For some time, offset printing plates have been available which are built up from a carrier material and a photopolymer layer applied thereto and which behave differently than a typical photosensitive layer based on silver halide. FIG. 1 shows in qualitative terms a typical exposure curve for a photopolymer printing plate. Plotted on the horizontal axis is the energy density H with which the printing plate is exposed, and the effect W of the exposure is plotted on the vertical axis. When a first exposure threshold M1 is exceeded, polymerization is triggered in the photopolymer layer, and crosslinks the molecules. As a result, the exposed areas become resistant to the developer solution, with which the unexposed areas are washed out in a subsequent process. However, the exposed areas are not yet resistant enough against the wear in the press if they have been exposed only with an energy density that is slightly above the first exposure threshold M1. Therefore, exposed and developed printing plates do not last long enough to be able to print large editions. In order to consolidate the exposed areas in such a way that they become resistant to the wearing processes in the press, they must be exposed relatively far beyond the first exposure threshold M1. Beginning at a second exposure threshold M2, which may be considerably higher than the first exposure threshold M1, the consolidation of the polymer has progressed to such an extent that no substantial further consolidation is achieved with even more intense exposure. In the area of the second exposure threshold M2 and beyond this, the energy density H used for the exposure can be selected within wide limits, for example, in order to set the line width b optimally by changing the laser power. In this case, however, the known methods for the optimum setting of the diameter d of the exposure point or the line width can no longer be applied to a beam profile having a gaussian curve.

There is also the possibility of exposing the photopolymer printing plate in the exposer only with an energy density H corresponding to the first exposure threshold M1 and, following the development, of carrying out a reexposure with UV light in order thereby to reharden the polymer structures that have not been washed out. However, this mode of operation entails additional expenditure on time and labor and is therefore disadvantageous.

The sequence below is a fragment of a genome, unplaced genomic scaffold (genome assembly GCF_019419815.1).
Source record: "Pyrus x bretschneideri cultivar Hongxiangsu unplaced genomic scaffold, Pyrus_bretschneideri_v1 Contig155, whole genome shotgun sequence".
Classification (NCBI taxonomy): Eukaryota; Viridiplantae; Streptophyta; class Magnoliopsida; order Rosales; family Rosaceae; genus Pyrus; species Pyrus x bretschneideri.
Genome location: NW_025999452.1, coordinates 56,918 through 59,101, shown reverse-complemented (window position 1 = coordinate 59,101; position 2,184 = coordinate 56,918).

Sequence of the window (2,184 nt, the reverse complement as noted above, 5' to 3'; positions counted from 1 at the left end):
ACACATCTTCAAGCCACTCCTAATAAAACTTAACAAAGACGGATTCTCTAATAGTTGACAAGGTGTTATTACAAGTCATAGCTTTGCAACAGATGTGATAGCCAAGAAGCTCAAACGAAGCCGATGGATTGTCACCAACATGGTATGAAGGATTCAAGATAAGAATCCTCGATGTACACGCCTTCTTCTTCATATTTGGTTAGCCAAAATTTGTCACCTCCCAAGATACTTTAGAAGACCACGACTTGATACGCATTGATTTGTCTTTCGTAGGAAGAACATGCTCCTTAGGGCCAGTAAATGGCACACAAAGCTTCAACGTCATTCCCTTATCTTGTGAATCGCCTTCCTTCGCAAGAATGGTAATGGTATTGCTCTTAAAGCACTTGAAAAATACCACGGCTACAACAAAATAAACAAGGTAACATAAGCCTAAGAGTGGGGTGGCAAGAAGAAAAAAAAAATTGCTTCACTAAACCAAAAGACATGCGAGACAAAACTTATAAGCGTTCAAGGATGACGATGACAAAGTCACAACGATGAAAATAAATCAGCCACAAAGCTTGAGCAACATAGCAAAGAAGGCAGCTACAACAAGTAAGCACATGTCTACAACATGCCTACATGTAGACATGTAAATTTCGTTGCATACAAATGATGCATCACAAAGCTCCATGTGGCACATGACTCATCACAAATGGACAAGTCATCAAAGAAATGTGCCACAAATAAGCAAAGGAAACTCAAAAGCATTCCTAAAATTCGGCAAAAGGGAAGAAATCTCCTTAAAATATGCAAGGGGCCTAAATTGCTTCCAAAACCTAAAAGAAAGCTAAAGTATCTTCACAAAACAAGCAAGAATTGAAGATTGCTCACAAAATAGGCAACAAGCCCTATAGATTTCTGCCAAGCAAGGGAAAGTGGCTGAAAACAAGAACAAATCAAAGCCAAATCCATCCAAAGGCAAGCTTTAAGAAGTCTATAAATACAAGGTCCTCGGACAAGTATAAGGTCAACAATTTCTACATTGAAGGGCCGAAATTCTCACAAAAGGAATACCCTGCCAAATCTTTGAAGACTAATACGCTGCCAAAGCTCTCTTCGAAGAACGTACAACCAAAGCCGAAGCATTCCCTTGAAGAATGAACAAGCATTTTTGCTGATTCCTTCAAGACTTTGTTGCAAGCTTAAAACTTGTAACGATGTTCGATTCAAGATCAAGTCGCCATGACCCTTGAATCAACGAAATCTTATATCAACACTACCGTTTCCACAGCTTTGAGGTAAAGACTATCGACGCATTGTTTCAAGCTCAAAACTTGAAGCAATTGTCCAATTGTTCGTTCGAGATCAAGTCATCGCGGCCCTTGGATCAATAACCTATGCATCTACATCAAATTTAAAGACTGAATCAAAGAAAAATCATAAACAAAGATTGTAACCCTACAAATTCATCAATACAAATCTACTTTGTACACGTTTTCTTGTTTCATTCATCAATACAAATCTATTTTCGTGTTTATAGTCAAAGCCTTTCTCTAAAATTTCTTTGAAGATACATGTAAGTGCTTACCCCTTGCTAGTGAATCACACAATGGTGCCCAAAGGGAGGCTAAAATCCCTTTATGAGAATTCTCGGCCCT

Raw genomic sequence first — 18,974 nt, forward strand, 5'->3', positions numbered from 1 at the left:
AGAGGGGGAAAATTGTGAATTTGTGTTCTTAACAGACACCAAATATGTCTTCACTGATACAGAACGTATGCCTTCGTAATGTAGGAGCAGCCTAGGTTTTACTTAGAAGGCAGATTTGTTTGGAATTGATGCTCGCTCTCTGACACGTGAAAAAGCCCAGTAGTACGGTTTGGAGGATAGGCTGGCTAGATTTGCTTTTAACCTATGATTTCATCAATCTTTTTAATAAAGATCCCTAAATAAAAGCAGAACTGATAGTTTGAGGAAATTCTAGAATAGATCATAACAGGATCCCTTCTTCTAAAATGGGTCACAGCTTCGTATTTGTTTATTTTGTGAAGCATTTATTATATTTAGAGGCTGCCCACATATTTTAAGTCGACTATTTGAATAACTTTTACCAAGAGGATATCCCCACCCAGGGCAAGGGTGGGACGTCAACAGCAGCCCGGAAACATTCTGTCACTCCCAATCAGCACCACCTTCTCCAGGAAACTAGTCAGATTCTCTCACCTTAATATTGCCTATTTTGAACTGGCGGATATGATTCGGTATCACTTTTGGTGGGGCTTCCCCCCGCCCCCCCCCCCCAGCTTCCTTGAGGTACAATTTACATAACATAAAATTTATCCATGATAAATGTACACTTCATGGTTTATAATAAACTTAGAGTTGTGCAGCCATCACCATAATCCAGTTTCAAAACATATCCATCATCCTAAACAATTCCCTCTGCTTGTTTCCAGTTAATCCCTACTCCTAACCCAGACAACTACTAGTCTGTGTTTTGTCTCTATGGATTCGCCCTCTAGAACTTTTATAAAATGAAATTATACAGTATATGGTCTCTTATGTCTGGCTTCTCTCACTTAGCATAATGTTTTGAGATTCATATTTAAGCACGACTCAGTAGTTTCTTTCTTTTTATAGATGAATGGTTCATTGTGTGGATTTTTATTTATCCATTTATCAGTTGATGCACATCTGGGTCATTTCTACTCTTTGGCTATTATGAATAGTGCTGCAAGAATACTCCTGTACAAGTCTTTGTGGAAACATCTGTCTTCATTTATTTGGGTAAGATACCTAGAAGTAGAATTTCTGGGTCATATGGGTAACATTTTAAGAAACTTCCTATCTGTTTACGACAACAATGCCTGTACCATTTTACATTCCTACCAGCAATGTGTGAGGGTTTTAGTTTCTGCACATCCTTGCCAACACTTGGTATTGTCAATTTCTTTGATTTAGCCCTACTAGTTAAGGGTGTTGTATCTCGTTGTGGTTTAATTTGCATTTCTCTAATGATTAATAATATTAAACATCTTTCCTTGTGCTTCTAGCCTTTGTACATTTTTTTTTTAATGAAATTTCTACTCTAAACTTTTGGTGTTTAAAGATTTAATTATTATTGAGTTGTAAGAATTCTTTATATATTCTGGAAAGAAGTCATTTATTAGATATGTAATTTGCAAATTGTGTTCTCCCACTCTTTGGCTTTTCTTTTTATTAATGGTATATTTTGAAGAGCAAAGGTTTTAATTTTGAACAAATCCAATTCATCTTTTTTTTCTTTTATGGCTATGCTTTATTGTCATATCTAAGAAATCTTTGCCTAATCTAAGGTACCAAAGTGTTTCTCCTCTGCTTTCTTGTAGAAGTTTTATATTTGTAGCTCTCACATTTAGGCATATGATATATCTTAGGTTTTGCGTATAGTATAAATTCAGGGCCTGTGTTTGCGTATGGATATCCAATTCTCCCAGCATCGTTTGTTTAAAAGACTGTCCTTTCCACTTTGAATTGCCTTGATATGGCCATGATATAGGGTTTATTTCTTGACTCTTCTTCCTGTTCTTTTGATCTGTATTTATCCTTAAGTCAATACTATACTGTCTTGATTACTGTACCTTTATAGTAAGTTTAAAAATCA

SUMMARY OF THE INVENTION

It is accordingly an object of the invention to provide a method of setting the line width of recorded image lines of a laser beam focused on an exposure point in an exposer for recording printing originals on a recording material, which overcomes the above-mentioned disadvantages of the prior art methods of this general type.

In particular, an object of the invention is to provide a method with which, for a photopolymer recording material and a given beam profile of the laser beam, the line width can be set optimally in an exposer, so that no underexposed areas are produced between adjacent image lines. In addition, the exposure is carried out in one operation with a sufficiently high energy density, so that no reexposure of the recording medium is required in order to consolidate the polymer structures.

With the foregoing and other objects in view there is provided, in accordance with the invention, a method of setting a line width of recorded image lines from a laser beam, which is focused on an exposure point in an exposer for recording printing originals on a recording material, and which has an exposure speed, while using a predefined image line spacing. The method includes steps of: setting a diameter of the exposure point to be smaller than the line spacing and providing an area of the exposure point with a power density having a non-uniform distribution; providing the recording material with surface characteristics and a first exposure threshold such that when the first exposure threshold is exceeded, the surface characteristics of the recording medium change; and in the exposer, exposing the recording material with an energy density that is substantially higher than the first exposure threshold.

In accordance with an added feature of the invention, the recording material includes a photopolymer layer.

In accordance with an additional feature of the invention, the energy density, which is used during the step of exposing the recording material, is near a second exposure threshold that ensures consolidation of the photopolymer layer.

In accordance with another feature of the invention, the exposer is an internal drum exposer.

In accordance with a further feature of the invention, the method includes determining the line width of the recorded image lines from the distribution of the power density over the area of the exposure point by integrating a time variation of a power density that results from the exposure speed of the laser beam.

In accordance with a further added feature of the invention, when performing the step of setting the diameter of the exposure point, the diameter of the exposure point is set such that the line width is substantially equal to the line spacing.

In accordance with a further additional feature of the invention, the diameter of the exposure point is given by a radius at which the power density has fallen to 50% of a maximum value of the power density.